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Schmitt-Sody, Markus; Kurz, Stefanie; Reiser, Maximilian; Kanz, Karl Georg; Kirchhoff, Chlodwig; Peschel, Oliver and Kirchhoff, Sonja (2016): Analysis of death in major trauma: value of prompt post mortem computed tomography (pmCT) in comparison to office hour autopsy. In: Scandinavian Journal of Trauma Resuscitation & Emergency Medicine 24:38 [PDF, 832kB]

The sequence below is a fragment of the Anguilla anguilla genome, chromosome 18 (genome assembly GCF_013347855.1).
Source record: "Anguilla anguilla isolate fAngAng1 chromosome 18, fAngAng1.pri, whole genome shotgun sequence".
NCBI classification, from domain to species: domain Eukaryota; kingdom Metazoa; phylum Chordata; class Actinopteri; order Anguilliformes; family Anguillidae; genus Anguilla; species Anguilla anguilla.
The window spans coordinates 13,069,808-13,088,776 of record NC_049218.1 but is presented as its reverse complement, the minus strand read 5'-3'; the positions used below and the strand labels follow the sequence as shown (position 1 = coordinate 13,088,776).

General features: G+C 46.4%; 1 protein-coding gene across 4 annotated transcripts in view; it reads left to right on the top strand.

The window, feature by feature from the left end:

Background: To analyze diagnostic accuracy of prompt post mortem Computed Tomography (pmCT) in determining causes of death in patients who died during trauma room management and to compare the results to gold standard autopsy during office hours. Methods: Multiple injured patients who died during trauma room care were enrolled. PmCT was performed immediately followed by autopsy during office hours. PmCT and autopsy were analyzed primarily regarding pmCT ability to find causes of death and secondarily to define exact causes of death including accurate anatomic localizations. For the secondary analysis data was divided in group-I with equal results of pmCT and autopsy, group-II with autopsy providing superior results and group-III with pmCT providing superior information contributing to but not majorly causing death. Results: Seventeen multiple trauma patients were enrolled. Since multiple trauma patients were enrolled more injuries than patients are provided. Eight patients sustained deadly head injuries (47.1 %), 11 chest (64.7 %), 4 skeletal system (23.5 %) injuries and one patient drowned (5.8 %). Primary analysis revealed in 16/17 patients (94.1 %) causes of death in accordance with autopsy. Secondary analysis revealed in 9/17 cases (group-I) good agreement of autopsy and pmCT. In seven cases autopsy provided superior results (group-II) whereas in 1 case pmCT found more information (group-III). Discussion: The presented work studied the diagnostic value of pmCT in defining causes of death in comparison to standard autopsy. Primary analysis revealed that in 94.1% of cases pmCT was able to define causes of death even if only indirect signs were present. Secondary analysis showed that pmCT and autopsy showed equal results regarding causes of death in 52.9%. Conclusions: PmCT is useful in traumatic death allowing for an immediate identification of causes of death and providing detailed information on bony lesions, brain injuries and gas formations. It is advisable to conduct pmCT especially in cases without consent to autopsy to gain information about possible causes of death and to rule out possible clinical errors.

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